A group of Arakanese monks have called for Rohingya "sympathisers" to be targeted and exposed as "national traitors" while tensions again flare between Buddhists and Muslims in Burma's westernmost state.
In a document seen by DVB, the All-Arakanese Monks' Solidarity Conference have urged locals to distribute images of anyone alleged to be supporting the stateless minority group to all townships in the region, potentially opening them up to violent attacks by nationalist extremists.
The ten-point document also calls for the creation of security bodies led by monks intended to enforce and safeguard discipline, "to establish a magazine, covering all of Arakan state, to promote [Buddhist] religion" and renewed calls for the Rohingya to be expelled from Burma.
"The president has been very clear that the Arakan issue should not be seen as a religious one, but if anyone is trying to establish it as a religious issue it's definitely the monks now," said Chris Lewa, head of the Arakan Project.
Lewa, who has recently returned from Arakan state's capital Sittwe, told DVB that ethnic Arakanese are already terrified of helping any foreigners travelling to the region, and the monks' move could have a devastating humanitarian impact.
"The Rakhines [Arakanese] are mostly afraid of their own community if they do anything that can be seen to be helping or supporting the Muslim community."
Ethnic tensions flared again this weekend with reports of casualties following fresh clashes between Arakanese Buddhists and Muslim Rohingyas in Min Bya and Mrauk U townships. A curfew has been imposed in both areas.
Last week, President Thein Sein suspended plans for the Organisation of Islamic Cooperation to open a humanitarian liaison office in Sittwe, after monks across the country staged mass rallies against the move.
"I am amazed that they arrested peace activists demonstrating in Yangon [Rangoon] over Kachin state, but just allow this promotion of hatred, especially by people like the monks, who would be the best actors to try to calm things down – it seems to be completely unbelievable," said Lewa.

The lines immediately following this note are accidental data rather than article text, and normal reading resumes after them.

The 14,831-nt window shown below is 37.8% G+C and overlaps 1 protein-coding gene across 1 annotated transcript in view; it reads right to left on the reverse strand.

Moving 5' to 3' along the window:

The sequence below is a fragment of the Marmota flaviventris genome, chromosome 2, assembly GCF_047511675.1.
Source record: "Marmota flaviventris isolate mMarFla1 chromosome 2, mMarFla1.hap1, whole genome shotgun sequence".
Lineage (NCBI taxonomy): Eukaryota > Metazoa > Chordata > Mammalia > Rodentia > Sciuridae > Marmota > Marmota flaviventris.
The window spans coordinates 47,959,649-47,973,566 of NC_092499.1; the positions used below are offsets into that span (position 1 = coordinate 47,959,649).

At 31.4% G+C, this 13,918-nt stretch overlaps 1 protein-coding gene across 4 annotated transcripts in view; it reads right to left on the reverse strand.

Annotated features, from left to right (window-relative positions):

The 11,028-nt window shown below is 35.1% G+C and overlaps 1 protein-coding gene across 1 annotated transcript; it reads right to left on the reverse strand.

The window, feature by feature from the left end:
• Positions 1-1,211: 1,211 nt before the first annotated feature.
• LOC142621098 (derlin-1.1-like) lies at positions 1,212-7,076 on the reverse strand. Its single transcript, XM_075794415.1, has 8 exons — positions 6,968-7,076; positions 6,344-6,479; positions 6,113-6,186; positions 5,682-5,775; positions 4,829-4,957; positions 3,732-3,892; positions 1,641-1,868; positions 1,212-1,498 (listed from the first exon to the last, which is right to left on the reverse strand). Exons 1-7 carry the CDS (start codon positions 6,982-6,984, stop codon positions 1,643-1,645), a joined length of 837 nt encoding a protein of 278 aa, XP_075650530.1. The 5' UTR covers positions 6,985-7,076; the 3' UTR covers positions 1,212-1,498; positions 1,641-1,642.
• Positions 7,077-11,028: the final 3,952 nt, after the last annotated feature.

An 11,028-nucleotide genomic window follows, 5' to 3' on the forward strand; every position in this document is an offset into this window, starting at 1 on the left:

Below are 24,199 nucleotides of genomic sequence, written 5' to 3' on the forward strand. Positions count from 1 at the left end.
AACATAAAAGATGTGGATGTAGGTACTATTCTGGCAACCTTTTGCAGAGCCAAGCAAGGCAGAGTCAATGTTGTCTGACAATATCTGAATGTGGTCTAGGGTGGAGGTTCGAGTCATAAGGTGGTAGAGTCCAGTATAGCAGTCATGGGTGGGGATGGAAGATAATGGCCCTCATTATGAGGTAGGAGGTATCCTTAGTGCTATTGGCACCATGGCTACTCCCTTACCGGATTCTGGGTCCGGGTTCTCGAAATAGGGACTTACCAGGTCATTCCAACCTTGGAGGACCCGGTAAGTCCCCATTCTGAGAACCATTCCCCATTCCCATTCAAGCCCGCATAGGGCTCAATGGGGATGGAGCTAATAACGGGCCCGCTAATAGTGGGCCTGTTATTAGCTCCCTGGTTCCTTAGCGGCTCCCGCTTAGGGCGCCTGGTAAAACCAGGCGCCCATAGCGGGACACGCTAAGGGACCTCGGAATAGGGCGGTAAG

Many Arakanese monks have repeatedly called on local Buddhists to sever all relations with the Rohingya community, including trade and the provision of humanitarian aid.
"It is deeply depressing to see this kind of intolerance and nationalism on the rise, and going unchallenged by most democratic leaders. The more this kind of extremism goes unchallenged the bolder those promoting hatred and intolerance become," Mark Farmaner from Burma Campaign UK told DVB.
"Burma is a multi-cultural, multi-racial multi-religion country. If this isn't recognised and accepted there will be no end to conflict in Burma."
On Sunday, President Thein Sein reluctantly recognised the need for humanitarian assistance to the conflict-torn state, but only after sustained international pressure.
"We are not in a situation to feed the people in the camps with the help of ordinary citizens so we have to accept humanitarian assistance from the international community," he said. "If we do not accept the humanitarian assistance they will say we are not human."
But despite international pledges of assistance, Lewa says the conditions in the camps for displaced Rohingyas remain "very poor" and are permeated by a "lack of hope".
Tensions flared in Arakan state after the rape and murder of an ethnic Arakanese woman – allegedly by three Muslims – sparked a series of revenge attacks and communal riots, which killed 87 people and displaced nearly 100,000. Displaced Rohingyas have been segregated in camps away from the Arakanese majority and are unable to travel freely.